A modest selection of new guns and gadgets make an appearance in Naval Strike. As far as boomsticks are concerned, SMG-focused engineers will likely get a kick out of the exceptionally accurate SR-2 PDW, whereas the Assault class' new Beretta ARX-160 is stable and accurate thanks to its slow fire rate. Sadly the cumbersome SR-338 semi-automatic rifle, SW40 revolver and triple-firing M320GL grenade launcher don't make much of an impact nor add much to the game, beyond some new assignments for completionists.
I'm still not entirely sold on the AA Mine. This new Engineer gadget acts as a helicopter deterrent: a one-shot SAM launcher that automatically tracks and shoots at enemy Helos. Though nowhere near as effective as a seasoned player with a Stinger or IGLA (it takes up the rocket launcher slot), its long-term ramifications for aircraft balance remains to be seen. Since Naval Strike is all about boats, mind, I'm content for now.
These new toys are overshadowed by the hovercraft: a highly mobile two-man infantry vehicle that's equally capable on land or on water. Though a tempting Javelin target, they're manoeuvrable enough to get into -- or out of -- trouble very quickly.
I do feel that Naval Strike missed an opportunity to add more boat weapons and upgrades, however, not to mention perhaps adding some more ships! A much larger and slower assault vessel could have provided a neat change of pace. We'll never know, sadly.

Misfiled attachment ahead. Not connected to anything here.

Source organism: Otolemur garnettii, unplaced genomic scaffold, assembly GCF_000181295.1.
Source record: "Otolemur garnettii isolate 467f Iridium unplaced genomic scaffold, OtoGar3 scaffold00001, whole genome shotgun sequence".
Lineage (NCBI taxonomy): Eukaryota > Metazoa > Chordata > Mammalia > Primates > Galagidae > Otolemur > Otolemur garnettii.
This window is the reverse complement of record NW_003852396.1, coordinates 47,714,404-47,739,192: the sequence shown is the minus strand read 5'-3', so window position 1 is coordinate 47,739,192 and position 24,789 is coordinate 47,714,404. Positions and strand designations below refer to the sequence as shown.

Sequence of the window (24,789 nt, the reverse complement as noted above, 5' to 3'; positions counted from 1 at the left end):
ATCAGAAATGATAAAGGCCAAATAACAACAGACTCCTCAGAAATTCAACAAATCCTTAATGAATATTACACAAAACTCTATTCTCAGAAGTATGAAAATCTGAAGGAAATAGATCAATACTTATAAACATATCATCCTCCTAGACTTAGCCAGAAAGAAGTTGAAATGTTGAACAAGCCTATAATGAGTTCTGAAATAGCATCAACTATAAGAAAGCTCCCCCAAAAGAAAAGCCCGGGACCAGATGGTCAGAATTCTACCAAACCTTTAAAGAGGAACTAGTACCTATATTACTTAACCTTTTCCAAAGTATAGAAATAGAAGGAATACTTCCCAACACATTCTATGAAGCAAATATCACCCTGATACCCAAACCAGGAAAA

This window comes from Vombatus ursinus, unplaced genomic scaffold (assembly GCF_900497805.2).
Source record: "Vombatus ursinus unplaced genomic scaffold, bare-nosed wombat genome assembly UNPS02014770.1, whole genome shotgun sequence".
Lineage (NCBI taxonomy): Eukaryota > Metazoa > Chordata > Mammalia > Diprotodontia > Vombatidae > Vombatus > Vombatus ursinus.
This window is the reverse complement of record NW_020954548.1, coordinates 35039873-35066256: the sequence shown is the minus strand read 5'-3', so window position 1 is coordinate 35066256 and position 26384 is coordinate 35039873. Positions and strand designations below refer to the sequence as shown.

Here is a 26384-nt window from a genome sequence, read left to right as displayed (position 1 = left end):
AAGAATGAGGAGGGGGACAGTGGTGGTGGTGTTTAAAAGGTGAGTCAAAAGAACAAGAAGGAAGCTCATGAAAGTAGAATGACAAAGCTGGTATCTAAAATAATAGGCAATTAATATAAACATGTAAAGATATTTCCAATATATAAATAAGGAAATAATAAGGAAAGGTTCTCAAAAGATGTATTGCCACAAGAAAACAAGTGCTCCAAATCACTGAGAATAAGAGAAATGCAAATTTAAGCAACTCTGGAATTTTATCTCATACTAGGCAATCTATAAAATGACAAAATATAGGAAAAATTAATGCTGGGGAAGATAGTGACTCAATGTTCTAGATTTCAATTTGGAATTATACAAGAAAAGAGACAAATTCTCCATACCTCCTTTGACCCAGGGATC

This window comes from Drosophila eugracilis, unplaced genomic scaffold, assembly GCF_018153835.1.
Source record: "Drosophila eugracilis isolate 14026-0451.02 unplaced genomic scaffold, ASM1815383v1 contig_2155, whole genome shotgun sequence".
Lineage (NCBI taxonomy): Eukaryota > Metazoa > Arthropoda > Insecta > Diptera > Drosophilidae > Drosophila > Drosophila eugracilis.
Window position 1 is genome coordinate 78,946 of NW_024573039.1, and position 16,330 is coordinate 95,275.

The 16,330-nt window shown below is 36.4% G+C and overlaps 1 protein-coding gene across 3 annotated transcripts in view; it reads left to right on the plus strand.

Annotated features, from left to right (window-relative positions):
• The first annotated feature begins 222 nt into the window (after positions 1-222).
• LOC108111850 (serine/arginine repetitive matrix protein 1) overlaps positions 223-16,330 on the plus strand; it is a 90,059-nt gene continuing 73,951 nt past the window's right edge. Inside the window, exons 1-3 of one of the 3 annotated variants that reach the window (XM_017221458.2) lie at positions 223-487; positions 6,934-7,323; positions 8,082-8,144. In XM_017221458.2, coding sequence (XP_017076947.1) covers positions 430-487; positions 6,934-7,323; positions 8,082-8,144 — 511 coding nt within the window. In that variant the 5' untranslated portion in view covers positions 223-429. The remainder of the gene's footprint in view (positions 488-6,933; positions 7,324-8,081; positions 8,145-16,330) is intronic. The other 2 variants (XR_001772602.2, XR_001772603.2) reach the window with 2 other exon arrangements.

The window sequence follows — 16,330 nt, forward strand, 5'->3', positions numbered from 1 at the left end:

Sins Of The Father
Here we go again.
We love Battlefield 4. Or, at least, we desperately want to love Battlefield 4. It's an unequivocally superb multiplayer game, one of the very best on the market right now, but there's no way we can wholeheartedly recommend it. A thousand little annoyances are primed and ready to spoil your day even though the big picture has improved since launch.
During my time with Naval Strike, I experienced several kit resets, numerous issues of rubber-banding, weird lag spikes and servers that seemed to implode between rounds; haemorrhaging dozens of players in the process. The netcode still isn't fit for task, evidenced by hit markers often pointing in totally erroneous directions, live squad members registered as dead when they're in vehicles, and hit detection that always feels slightly off. Naval Strike doesn't add any new issues of its own -- at least, it did, but they appear to have been fixed -- yet I'm going to have to punish it regardless.
- Refreshing naval combat that doesn't sideline infantry
- Three brilliant new maps suit all game modes
- Carrier Assault is great fun and a neat change of pace
- Nansha Strike is insipid and forgettable (Megalodon notwithstanding)
- Somewhat unimaginative new gear, no new boats
- Blah blah bloody awful netcode blah blah FIX IT
The Short Version: Naval Strike lets us muck about in boats throughout three excellent maps, one spectacularly dull dud and a fun new gametype. It's an impressive DLC pack that brings a refreshing new perspective to the multiplayer experience, but with Battlefield 4's netcode still causing problems, we have to point out that you could alternatively spend your money on any number of downloadable shooters that actually work properly.
Insurgency costs £11.99, by the way, while Planetside 2 and Loadout are free. Just putting that out there.